The three US federal banking agencies continue to take additional steps to promote the functioning of the financial system in the face of the pandemic.

By Alan W. Avery, Pia Naib, and Deric Behar

The three US federal banking agencies — the Board of Governors of the Federal Reserve System (Federal Reserve), the Federal Deposit Insurance Corporation (FDIC), and the Office of the Comptroller of the Currency (OCC) — have continued to take additional measures to support the public and private sectors as a result of the market volatility caused by the ongoing impact of COVID-19.  These latest economic and regulatory relief measures, which are intended to enhance the steps taken during the past month (discussed in our previous posts on March 19 and March 24), include the following:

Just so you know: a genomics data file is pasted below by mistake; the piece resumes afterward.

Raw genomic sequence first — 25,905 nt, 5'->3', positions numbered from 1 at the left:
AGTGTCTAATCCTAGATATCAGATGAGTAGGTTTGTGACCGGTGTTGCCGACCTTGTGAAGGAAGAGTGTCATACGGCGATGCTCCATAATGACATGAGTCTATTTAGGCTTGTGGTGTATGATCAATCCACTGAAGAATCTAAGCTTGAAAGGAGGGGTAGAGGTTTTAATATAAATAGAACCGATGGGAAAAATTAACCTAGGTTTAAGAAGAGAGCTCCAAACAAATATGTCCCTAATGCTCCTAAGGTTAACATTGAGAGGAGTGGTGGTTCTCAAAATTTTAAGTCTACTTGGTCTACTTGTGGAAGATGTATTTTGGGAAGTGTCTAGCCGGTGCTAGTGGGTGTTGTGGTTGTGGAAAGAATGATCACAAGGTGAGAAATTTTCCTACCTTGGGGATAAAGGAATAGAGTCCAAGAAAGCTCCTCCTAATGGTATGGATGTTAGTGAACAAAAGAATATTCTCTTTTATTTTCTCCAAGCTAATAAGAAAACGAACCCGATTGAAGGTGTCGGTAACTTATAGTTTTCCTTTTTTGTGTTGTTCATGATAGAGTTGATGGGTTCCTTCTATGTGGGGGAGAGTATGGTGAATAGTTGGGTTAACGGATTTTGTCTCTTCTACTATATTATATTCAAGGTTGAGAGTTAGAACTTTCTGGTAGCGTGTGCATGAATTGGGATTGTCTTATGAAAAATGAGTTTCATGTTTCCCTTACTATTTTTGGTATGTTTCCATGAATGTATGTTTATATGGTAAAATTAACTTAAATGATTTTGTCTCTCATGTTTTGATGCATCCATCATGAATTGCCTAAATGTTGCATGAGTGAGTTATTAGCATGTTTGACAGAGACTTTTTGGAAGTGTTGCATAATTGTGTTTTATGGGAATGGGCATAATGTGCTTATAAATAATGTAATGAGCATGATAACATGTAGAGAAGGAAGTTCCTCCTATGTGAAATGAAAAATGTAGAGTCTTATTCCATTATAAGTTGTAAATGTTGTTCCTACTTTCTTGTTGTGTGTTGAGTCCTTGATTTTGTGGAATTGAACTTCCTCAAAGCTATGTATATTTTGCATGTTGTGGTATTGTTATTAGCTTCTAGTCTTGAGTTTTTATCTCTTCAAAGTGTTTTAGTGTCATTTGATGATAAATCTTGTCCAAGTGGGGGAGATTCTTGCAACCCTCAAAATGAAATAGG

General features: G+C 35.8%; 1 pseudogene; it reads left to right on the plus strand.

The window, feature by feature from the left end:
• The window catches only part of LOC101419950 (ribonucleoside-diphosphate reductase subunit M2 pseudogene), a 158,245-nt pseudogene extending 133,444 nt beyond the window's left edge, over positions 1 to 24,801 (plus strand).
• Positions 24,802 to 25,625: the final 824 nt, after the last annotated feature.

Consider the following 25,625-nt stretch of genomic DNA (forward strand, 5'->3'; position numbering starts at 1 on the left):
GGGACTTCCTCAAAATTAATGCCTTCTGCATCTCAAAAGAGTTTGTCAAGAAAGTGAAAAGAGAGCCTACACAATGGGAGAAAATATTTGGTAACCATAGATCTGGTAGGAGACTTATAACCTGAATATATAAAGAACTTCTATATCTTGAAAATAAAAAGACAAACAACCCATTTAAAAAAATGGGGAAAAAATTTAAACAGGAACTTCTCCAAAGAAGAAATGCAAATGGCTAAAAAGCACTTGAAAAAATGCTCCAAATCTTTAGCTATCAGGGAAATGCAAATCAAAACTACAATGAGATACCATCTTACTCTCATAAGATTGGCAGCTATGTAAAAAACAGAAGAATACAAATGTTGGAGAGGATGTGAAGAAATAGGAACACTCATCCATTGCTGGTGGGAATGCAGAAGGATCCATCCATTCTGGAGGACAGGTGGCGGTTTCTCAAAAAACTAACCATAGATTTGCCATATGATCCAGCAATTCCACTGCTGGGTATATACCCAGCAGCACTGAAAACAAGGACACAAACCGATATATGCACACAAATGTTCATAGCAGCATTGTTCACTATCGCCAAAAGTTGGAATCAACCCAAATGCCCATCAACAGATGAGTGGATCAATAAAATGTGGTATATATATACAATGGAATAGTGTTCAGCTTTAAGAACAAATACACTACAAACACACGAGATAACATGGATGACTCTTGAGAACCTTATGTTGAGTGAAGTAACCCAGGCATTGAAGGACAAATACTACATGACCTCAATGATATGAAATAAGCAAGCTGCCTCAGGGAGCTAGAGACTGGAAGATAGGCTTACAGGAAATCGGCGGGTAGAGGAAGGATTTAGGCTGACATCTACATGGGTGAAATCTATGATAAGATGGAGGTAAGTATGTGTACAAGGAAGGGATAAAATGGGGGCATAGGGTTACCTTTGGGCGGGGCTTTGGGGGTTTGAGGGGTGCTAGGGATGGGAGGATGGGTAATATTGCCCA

• Establishment of FIMA Repo Facility: To help ease strains in the global US dollar funding markets, the Federal Reserve will establish a temporary repurchase agreement facility for foreign and international monetary authorities (FIMA Repo Facility), which will be operational for at least six months beginning on April 6. The FIMA Repo Facility will allow foreign central banks and other international monetary authorities to exchange their US Treasury securities held with the Federal Reserve for a readily available supply of US dollars. The FIMA Repo Facility will work in tandem with the Federal Reserve’s dollar liquidity swap lines to mitigate potential strains in the global US dollar funding markets. The Federal Reserve released FAQs to provide further details regarding the FIMA Repo Facility.